Endometriosis


Overview

Endometriosis is a common gynecological condition, particularly among women of childbearing age, affecting an estimated two to 10 percent of American women in this age group. Endometriosis can be a debilitating disease for some women who experience ongoing pain, while others may be asymptomatic (without symptoms). It is also a factor in infertility. According to the American Society for Reproductive Medicine, endometriosis can be found in 24 to 50 percent of women who experience infertility.

During a woman's regular menstrual cycle, this tissue builds up and is shed if she does not become pregnant. Women with endometriosis develop tissue that looks and acts like endometrial tissue outside the uterus, usually on other reproductive organs inside the pelvis or in the abdominal cavity. Each month, this misplaced tissue responds to the hormonal changes of the menstrual cycle by building up and breaking down just as the endometrium does, resulting in internal bleeding.

Unlike menstrual fluid from the uterus which is shed by the body, blood from the misplaced tissue has nowhere to go, resulting in the tissues surrounding the endometriosis becoming inflamed or swollen. This process can produce scar tissue around the area which may develop into lesions or growths. In some cases, particularly when an ovary is involved, the blood can become embedded in the tissue where it is located, forming blood blisters that may become surrounded by a fibrous cyst.

Symptoms

The following are the most common symptoms for endometriosis, however, each individual may experience symptoms differently. Symptoms of endometriosis may include:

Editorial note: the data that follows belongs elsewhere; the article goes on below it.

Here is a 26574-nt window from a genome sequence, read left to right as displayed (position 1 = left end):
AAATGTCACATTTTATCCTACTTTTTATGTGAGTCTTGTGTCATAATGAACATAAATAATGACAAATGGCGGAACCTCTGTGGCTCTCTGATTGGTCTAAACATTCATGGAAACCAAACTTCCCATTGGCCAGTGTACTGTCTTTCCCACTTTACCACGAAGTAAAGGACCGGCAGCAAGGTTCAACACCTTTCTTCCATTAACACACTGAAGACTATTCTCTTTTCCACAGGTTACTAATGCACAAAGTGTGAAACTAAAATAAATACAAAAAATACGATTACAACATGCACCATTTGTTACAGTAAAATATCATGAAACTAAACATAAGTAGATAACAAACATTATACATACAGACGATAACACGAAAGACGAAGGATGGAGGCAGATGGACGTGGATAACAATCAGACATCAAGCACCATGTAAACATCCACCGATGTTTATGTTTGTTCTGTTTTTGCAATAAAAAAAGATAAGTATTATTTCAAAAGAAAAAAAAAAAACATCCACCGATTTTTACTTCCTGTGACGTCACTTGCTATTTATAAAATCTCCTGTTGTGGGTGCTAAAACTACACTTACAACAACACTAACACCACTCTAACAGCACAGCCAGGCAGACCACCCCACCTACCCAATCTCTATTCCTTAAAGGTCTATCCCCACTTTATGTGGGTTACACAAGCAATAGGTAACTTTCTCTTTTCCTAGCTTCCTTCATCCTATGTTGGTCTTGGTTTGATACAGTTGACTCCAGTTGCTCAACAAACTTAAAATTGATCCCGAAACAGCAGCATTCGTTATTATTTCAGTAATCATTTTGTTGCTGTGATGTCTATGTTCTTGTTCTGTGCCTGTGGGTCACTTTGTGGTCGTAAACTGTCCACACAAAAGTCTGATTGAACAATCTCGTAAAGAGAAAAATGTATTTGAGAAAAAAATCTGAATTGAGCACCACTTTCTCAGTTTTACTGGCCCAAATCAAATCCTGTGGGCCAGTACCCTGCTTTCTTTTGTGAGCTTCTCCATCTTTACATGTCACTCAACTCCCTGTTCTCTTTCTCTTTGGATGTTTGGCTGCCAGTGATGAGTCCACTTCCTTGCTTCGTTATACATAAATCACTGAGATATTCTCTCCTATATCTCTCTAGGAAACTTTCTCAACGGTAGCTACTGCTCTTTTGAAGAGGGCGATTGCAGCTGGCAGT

• pain, especially excessive menstrual cramps which may be felt in the abdomen or lower back
  • pain during intercourse
  • abnormal or heavy menstrual flow
  • infertility
  • fatigue
  • painful urination during menstrual periods
  • painful bowel movements during menstrual periods
  • other gastrointestinal problems (i.e., diarrhea, constipation, and/or nausea)

It is important to note that the amount of pain a woman experiences is not necessarily related to the severity of the disease - some women with severe endometriosis may experience no pain, while others with a milder form of the disease may have severe pain or other symptoms.

Diagnosis

For many women, simply having a diagnosis of endometriosis brings relief. Diagnosis begins with a gynecologist evaluating a patient's medical history and a complete physical examination including a pelvic exam. A diagnosis of endometriosis can only be certain when the physician performs a laparoscopy (a minor surgical procedure in which a laparoscope, a thin tube with a lens and a light, is inserted into an incision in the abdominal wall. Using the laparoscope to see into the pelvic area, the physician can often determine the locations, extent, and size of the endometrial growths).

Other examinations which may be used in the diagnosis of endometriosis include:

  • Biopsy - a procedure in which tissue samples are removed (with a needle or during surgery) from the body (often during a laparoscopy) for examination under a microscope; to determine if cancer or other abnormal cells are present.
  • Ultrasound - a diagnostic imaging technique which uses high-frequency sound waves to create an image of the internal organs.
  • Computed tomography (CT or CAT scan) - a non-invasive procedure that takes cross-sectional images of internal organs; to detect any abnormalities that may not show up on an ordinary x-ray.
  • Magnetic resonance imaging (MRI) - a non-invasive procedure that produces a two-dimensional view of an internal organ or structure.